I had a great idea: on that bridge that opens up for ships, why not park a few cars right in the middle and watch them plunge into the ocean when the bridge opens up? Would that be cool or what?? I thought it would be.
Imagine my disappointment when, after carjacking four cars and parking them along the middle of the bridge (right over the crack), the boat arrives and does not go under the bridge! You can hear the “ding ding ding ding ding!!..” but the bridge does not rise. I went ahead and removed all the cars and finally the bridge opens up.
I’m sure if the developers were reading this, they’d be laughing and saying, “Yeah, we didn’t have time to do the physics for cars gradually falling into the crack of an opening bridge, and falling onto a ship below, so we wrote extra code to prevent this.”
There’s an assassination mission in GTA3 where the target gets into his car and speeds off. I wanted to be clever so I place a bunch of cars around his getaway car to prevent his quick escape. When I trigger his getaway, poof my cars are deleted and the guy has no trouble escaping.
In Vice City, the mission where you race against your own getaway driver is really tough. So I place a super-fast car near the starting point to use instead of the junk car I’m given. I also place some barricade cars on his side of the road for good measure. When the race starts, poof my neatly placed cars disappear.
This is probably why games will stay constrictive to the player. Truly emergent systems are hard to design and test.
You’re also highlighting why the Reload Function should be destroyed. You shouldn’t be able to use a Crystal Ball in a game, realistically speaking.[/quote]
Yeah. You’re just licensing the game, you know, you don’t own it. So stop trying to play it in a way the owners don’t intend.
Yeah. When you die, you should have to start the game over from the beginning. Alternately, when you die, the game should actually kill you. Perhaps by delivering a dose of a lethal drug via the controller. That would add more tension, realistically speaking.
And possibly endless frustration. Having to play through an entire level just to be killed at the end over and over again is bad game design because people won’t find it fun. Playing games is not supposed to be a chore.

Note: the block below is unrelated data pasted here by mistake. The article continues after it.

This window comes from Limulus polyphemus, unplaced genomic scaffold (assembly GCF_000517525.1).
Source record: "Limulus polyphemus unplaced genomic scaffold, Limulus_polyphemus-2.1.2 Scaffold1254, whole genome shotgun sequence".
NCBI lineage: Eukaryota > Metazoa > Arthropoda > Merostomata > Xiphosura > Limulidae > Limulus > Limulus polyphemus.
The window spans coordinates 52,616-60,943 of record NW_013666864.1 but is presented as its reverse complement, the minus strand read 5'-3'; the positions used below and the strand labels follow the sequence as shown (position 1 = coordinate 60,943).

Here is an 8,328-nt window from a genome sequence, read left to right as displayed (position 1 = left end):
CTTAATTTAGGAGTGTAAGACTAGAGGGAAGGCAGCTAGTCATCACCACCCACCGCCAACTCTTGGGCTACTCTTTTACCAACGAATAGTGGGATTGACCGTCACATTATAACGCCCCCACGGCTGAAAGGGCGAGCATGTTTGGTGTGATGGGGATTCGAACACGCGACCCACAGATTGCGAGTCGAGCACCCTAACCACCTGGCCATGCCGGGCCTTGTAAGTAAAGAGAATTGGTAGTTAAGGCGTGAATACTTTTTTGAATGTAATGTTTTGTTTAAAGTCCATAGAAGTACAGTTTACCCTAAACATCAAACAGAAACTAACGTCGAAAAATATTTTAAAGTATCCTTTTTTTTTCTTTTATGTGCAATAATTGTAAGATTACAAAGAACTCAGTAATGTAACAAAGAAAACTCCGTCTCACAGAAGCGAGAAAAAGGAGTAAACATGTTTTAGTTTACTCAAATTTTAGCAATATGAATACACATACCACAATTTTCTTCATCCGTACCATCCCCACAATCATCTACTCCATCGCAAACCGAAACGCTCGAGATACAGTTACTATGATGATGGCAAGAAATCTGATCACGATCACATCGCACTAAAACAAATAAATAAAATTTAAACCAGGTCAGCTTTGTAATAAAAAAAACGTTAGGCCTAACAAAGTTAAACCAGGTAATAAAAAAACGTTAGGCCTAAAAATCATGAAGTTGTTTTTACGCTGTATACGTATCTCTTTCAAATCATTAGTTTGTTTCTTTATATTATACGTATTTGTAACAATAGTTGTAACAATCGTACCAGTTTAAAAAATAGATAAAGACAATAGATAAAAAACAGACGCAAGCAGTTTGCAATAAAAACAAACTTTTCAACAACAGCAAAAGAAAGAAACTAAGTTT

I’m all for limited reloads, because they enhance tension since you cannot save at every corner. But eliminating reloads completely is just stupid.
Destroying the Reload Function works in conjunction with other game design elements like transferral of identity (you possess a living character when your previously living existing one is killed) and moving games away from being kill-based.
Time and time again when I mention this people say “But Doom would be unplayable without Reloads!”.
I don’t see that as a problem… games like Doom can exist and have their Reload Function. Games that want to be immersive, realistic, have true AI, etc. should not have Reloads.
How about this…
You’re playing an Economic Competition game. You’re a CEO. But competition gets heavy and one day an assassin strikes and you’re dead. Now your identity is transferred into a Vice President of the company. An investigation is taken into the murder… your rival is suspected. Meanwhile your company continues along but is hurt by the lack of top-level leadership.
The key is for the game to continue and to continue to be enjoyable regardless of actions, however for every action in the game to have repercussions and since no action is undoable by means of a Reload, every action is meaningful. Death in this type of game might mean a demotion of sorts, and hurts the profitability of the company. Every action is part of a process that leads to a demotion or promotion, and helps or hurts the company.
Lets say you play badly and are fired from your job. Since you still have skills you can get a job somewhere else, maybe at your previous competitor. Perhaps due to your newfound passion and experience you rise up the corporate ladder, and uncover the mystery of the murder on the way…